Why did no one invent Python before?

Lothar Scholz llothar at web.de
Fri Jun 4 20:03:17 CEST 2004

Michael Sparks <zathras at thwackety.com> wrote in message news:<mailman.589.1086360820.6949.python-list at python.org>...

> Taking that same jump to extremes, *if* CPU cycle availability continues
> to scale for the next 10-15 years, the same tests would take around 1.2
> seconds, meaning the entire test suite _might_be possible to run during
> program startup. At that point new languages and programming techniques
> might become _practical_ which aren't practical today.
> At that point, someone might come along and say "I can't believe how much
> more productive I am with the built in runtime system diagnostic testing,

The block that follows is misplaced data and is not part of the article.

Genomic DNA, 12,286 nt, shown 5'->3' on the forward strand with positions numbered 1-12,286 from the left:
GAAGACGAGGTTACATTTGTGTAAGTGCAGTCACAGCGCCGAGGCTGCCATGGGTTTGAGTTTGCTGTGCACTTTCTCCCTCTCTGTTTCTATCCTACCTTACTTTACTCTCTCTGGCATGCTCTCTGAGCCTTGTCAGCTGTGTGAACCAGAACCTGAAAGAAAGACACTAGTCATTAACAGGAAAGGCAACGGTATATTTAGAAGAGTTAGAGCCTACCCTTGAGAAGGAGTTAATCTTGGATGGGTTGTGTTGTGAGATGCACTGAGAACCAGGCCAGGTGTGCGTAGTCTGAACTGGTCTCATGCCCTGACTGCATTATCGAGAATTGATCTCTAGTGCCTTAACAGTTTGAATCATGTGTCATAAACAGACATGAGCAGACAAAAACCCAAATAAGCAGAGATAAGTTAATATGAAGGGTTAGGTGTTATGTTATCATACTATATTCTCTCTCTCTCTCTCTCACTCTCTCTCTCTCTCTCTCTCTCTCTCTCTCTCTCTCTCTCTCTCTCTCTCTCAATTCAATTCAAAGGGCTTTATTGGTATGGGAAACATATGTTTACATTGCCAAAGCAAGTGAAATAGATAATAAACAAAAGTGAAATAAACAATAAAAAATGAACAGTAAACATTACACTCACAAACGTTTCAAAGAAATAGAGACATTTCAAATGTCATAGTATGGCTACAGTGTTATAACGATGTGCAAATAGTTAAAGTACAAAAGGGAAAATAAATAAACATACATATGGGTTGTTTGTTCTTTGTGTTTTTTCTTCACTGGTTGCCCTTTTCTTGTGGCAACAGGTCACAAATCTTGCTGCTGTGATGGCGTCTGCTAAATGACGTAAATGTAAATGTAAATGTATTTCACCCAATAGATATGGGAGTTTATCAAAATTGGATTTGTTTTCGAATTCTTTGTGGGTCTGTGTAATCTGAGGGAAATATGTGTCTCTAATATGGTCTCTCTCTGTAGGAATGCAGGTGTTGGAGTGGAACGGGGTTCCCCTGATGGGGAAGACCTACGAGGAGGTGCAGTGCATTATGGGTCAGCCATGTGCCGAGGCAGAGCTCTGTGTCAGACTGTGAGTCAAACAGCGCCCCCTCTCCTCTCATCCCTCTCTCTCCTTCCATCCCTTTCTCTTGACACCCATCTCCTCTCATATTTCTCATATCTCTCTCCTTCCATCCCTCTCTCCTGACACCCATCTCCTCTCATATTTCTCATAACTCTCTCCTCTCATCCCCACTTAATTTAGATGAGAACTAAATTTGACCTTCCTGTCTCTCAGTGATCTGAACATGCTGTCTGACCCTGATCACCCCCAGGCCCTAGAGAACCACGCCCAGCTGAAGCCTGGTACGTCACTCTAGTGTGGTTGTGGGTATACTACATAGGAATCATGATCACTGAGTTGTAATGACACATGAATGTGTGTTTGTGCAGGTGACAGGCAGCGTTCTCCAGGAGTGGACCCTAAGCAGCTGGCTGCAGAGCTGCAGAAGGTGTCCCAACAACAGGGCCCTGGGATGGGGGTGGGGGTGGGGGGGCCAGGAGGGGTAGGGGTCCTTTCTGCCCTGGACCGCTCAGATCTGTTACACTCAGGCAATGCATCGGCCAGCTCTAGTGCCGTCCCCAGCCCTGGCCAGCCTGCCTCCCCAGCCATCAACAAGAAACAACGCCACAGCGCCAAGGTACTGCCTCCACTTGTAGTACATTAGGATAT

> and automated algorithm anealling that Foobarr offers.  It made me want to
> quit my Python job.  Well, not quite.  ;-)".

That already happened: the language is called Eiffel.

Checking all pre- and postconditions and invariants on each call was
terrible slow when i started my project with a PIV 400 MHz. It was
mostly impossible to use on normal size data sets. Now i use a PIV
2800 and give away my product (http://www.ruby-ide.com :-) with all
runtime checks enabled. This makes my programming style much much

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